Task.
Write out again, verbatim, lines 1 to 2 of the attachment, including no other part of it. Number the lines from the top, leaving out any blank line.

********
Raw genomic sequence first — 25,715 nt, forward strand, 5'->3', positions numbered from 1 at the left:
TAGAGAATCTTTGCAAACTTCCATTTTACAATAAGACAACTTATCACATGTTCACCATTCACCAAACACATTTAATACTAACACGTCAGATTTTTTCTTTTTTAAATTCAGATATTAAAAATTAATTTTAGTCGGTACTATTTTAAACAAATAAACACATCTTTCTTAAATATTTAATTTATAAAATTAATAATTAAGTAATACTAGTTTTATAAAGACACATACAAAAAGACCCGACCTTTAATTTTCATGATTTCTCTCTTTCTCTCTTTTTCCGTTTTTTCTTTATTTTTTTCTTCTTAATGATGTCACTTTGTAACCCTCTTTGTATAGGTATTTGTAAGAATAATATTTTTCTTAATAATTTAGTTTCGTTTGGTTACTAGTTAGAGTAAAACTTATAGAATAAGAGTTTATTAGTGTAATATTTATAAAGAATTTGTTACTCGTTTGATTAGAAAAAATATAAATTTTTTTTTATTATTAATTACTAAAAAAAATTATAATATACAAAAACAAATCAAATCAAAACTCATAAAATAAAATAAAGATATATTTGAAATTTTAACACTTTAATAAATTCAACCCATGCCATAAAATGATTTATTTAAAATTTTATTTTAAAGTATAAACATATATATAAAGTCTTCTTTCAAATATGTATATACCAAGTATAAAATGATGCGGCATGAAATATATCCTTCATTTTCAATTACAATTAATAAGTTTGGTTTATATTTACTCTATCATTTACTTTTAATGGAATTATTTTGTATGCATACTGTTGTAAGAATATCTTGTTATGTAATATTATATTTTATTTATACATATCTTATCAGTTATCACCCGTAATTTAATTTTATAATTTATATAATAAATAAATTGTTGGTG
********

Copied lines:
Raw genomic sequence first — 25,715 nt, forward strand, 5'->3', positions numbered from 1 at the left:
TAGAGAATCTTTGCAAACTTCCATTTTACAATAAGACAACTTATCACATGTTCACCATTCACCAAACACATTTAATACTAACACGTCAGATTTTTTCTTTTTTAAATTCAGATATTAAAAATTAATTTTAGTCGGTACTATTTTAAACAAATAAACACATCTTTCTTAAATATTTAATTTATAAAATTAATAATTAAGTAATACTAGTTTTATAAAGACACATACAAAAAGACCCGACCTTTAATTTTCATGATTTCTCTCTTTCTCTCTTTTTCCGTTTTTTCTTTATTTTTTTCTTCTTAATGATGTCACTTTGTAACCCTCTTTGTATAGGTATTTGTAAGAATAATATTTTTCTTAATAATTTAGTTTCGTTTGGTTACTAGTTAGAGTAAAACTTATAGAATAAGAGTTTATTAGTGTAATATTTATAAAGAATTTGTTACTCGTTTGATTAGAAAAAATATAAATTTTTTTTTATTATTAATTACTAAAAAAAATTATAATATACAAAAACAAATCAAATCAAAACTCATAAAATAAAATAAAGATATATTTGAAATTTTAACACTTTAATAAATTCAACCCATGCCATAAAATGATTTATTTAAAATTTTATTTTAAAGTATAAACATATATATAAAGTCTTCTTTCAAATATGTATATACCAAGTATAAAATGATGCGGCATGAAATATATCCTTCATTTTCAATTACAATTAATAAGTTTGGTTTATATTTACTCTATCATTTACTTTTAATGGAATTATTTTGTATGCATACTGTTGTAAGAATATCTTGTTATGTAATATTATATTTTATTTATACATATCTTATCAGTTATCACCCGTAATTTAATTTTATAATTTATATAATAAATAAATTGTTGGTG